As Video Distribution Becomes Ubiquitous, Advertising Differences Become Blurry
At the Elevate Video Advertising Summit in New York last week, executives from Disney, Turner, and Comcast nearly sent the audience into cardiac arrest by demonstrating that their heads weren't actually fully stuck in the sand: before long, the majority of TV content will be available online and on mobile devices. In fact, Comcast Interactive Media's Matt Strauss, Turner Broadcasting's Jeremy Legg and Disney/ESPN's David Preschlack were more specific than that: 75% of TV content will be on platforms other than TV within two years. Indeed, TV "everywhere" was imminent and sure to make distribution agnostic.
At face value, that is surely to make viewers ecstatic. But upon reflection, you have to wonder: Will that make Big Media more or less controlling of its content?
To Foresee the Future, Look at Your Kids' Behavior
We've all read the tea leaves, and apparently those who run Big Media have too: "It's interesting to think of what the definition of a TV is," said Comcast's Strauss. "My kids think an iPad is a TV. People don't think of TV anymore, they just think of video. For us, in the broader context of what we're doing, we're beginning to migrate everything to Internet video."
Job done: I can stop writing this column now. I am shutting down my company and off to sell T-shirts on the beach.
Then again, as Comcast Interactive Media's Senior Vice President and General Manager, Strauss is the kind of fellow whom you presume "gets it"; the real question remains, does his boss and his boss' boss get it, too? What about all of the company's shareholders, who may not be impressed with the financial tale of the tape?
Show Me the Money
The economics remain dubious for traditional media companies (TMCs) to drink the Kool-Aid: online video is a $1.5 billion revenue stream, while television advertising weighs in at a hefty $70 billion. In fact, go to any online video conference these days and everyone shares the same beef: "when will the Web and online video get its due (at the expense of television)?"
Well, sit down, folks. I think the answer is "Never," but hear me out. The notion that television will die is foolish and arrogant. Print isn't digital, television is, and in Q1 2011 television advertising hit $19 billion.
Without a doubt, over time, what we now count as "television advertising" and "online video" will converge. It might not be $35 billion for each (although some trivial number-crunching in Excel will lead you to think that maybe online advertising could surpass television advertising by 2021), but it won't be at the 70-to-1.5 ratio it is now.
We've already touched on:
I) How online video ad dollars are allocated:
1) Broadcasters come first
2) Then followed by portals, be it Yahoo, MSN or AOL or increasingly, YouTube
3) Ad networks and ad rep firms
4) Small, mid-size and large publishers
Of course, 3 and 4 could be 3a and 3b or flipped depending on whom you are referring to.
II) The difference between super premium and premium content:
A) Super premium is simply content that is produced by studios and networks for (up to now) television and theatrical release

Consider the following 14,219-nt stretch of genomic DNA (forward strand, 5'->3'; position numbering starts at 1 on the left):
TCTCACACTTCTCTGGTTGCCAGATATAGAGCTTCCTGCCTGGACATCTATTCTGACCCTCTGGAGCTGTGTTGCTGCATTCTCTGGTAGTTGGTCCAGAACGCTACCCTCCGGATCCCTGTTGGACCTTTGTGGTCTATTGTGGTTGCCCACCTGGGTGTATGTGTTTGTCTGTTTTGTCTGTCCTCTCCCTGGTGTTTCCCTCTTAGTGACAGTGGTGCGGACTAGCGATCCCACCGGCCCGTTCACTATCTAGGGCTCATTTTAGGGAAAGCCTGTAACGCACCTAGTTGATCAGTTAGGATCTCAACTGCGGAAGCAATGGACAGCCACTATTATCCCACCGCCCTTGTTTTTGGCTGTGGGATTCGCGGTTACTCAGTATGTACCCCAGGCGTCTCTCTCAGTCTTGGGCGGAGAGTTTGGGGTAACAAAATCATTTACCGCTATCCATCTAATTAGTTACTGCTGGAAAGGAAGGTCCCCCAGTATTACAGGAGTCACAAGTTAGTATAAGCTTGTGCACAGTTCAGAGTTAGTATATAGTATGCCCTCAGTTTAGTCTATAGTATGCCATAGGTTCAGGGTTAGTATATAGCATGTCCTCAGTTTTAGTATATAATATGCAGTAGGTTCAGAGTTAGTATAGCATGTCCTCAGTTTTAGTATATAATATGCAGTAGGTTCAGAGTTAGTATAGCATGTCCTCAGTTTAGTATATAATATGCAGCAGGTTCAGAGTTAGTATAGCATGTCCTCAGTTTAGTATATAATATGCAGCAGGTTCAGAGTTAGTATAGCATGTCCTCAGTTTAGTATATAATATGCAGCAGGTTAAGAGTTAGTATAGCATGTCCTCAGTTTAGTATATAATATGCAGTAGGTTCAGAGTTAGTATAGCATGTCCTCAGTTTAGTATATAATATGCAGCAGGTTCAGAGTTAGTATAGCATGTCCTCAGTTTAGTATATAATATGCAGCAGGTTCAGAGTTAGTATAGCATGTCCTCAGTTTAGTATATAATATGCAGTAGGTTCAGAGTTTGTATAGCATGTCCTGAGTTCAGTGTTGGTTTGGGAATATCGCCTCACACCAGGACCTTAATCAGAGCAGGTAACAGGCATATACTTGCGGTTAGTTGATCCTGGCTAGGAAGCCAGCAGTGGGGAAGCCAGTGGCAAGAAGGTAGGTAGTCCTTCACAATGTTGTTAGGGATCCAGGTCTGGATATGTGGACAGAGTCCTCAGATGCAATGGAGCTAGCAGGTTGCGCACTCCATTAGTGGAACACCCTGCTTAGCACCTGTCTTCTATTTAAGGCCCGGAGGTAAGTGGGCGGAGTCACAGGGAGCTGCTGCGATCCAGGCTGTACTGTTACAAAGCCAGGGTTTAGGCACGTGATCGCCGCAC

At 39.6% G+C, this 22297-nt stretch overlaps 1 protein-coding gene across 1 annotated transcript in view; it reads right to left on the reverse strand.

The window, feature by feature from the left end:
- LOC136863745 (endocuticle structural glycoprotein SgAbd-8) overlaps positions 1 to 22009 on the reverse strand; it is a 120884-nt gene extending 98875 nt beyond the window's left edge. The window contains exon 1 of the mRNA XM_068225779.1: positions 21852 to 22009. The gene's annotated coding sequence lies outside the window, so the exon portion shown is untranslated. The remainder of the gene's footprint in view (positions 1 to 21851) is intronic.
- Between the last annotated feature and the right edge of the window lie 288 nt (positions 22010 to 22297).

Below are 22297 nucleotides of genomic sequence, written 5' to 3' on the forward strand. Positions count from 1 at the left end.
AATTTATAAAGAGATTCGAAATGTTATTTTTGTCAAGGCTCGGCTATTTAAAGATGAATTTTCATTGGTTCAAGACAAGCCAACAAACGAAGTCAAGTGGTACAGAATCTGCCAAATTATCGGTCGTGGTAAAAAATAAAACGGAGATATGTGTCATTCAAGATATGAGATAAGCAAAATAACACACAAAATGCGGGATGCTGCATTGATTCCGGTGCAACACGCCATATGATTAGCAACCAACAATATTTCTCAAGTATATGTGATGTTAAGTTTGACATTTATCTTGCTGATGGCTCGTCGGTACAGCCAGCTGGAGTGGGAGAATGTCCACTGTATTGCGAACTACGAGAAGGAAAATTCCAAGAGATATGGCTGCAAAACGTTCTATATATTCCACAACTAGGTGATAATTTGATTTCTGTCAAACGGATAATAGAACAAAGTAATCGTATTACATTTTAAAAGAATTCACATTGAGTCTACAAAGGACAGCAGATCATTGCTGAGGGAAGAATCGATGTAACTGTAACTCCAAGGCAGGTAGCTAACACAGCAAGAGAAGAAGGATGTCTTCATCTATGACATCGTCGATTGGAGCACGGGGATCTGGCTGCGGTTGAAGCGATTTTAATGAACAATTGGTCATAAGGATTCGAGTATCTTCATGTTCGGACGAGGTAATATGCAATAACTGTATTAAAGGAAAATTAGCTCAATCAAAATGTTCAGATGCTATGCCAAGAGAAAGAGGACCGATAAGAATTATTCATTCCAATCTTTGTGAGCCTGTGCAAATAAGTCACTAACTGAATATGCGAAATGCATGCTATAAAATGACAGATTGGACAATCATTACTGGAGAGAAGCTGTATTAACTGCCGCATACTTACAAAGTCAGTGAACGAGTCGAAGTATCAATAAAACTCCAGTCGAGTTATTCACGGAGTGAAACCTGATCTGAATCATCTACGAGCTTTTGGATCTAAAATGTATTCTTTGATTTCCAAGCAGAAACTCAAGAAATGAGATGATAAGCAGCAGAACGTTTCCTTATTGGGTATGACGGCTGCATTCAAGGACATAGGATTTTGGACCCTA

B) Premium is the professionally produced content that is produced for (up to now) the Web, which while popular in its own right usually lacks the big budgets, celebrities, polish and restrictions of super premium content.
Without a doubt A) and B) become increasingly blurred as each day goes by.
The Blurring of Advertising Segments
Indeed, at the super premium end (1 above mainly, but to a lesser extent 2, too) where TMCs focus, broadcasters will start to leverage their content and sales muscle to secure more ad dollars online, effectively blurring the line between the two segments. In other words, what Strauss, Legg and Preshlack say will happen, but in a very restricted manner where the content will be limited to their
- own and operated properties (including joint ventures such as Hulu), or
- video players
to remain in control. Regardless, this will be a step in the right direction, but it should not be viewed as the free-for-all that online viewers might hope for. That may never happen. Never say never? I am saying never!
Then at the other end of the spectrum (3 and 4 above mainly, but to some extent 2 as well) premium content rightholders will leverage the fact that an increasingly large segment of the population turns to Internet video and OTT (over the top) means to watch content. At this end of the spectrum, online budgets will poach bigger budgets from television, but the net effect is the same: advertising revenue becomes blurry.
(I will go one step further and argue that i) display and search and ii) display and video will also get blurred through a convergence of creative and strategy, but let's leave this for another article.)
When Sumner Redstone stated that content is king, I don't think he was necessarily putting down distribution. I believe his conclusion was that "with new distribution channels the value of content rises," which means that you can expect big media to want to retain even more control over it than they do now, which means that there will be great business opportunities for players in content and distribution alike.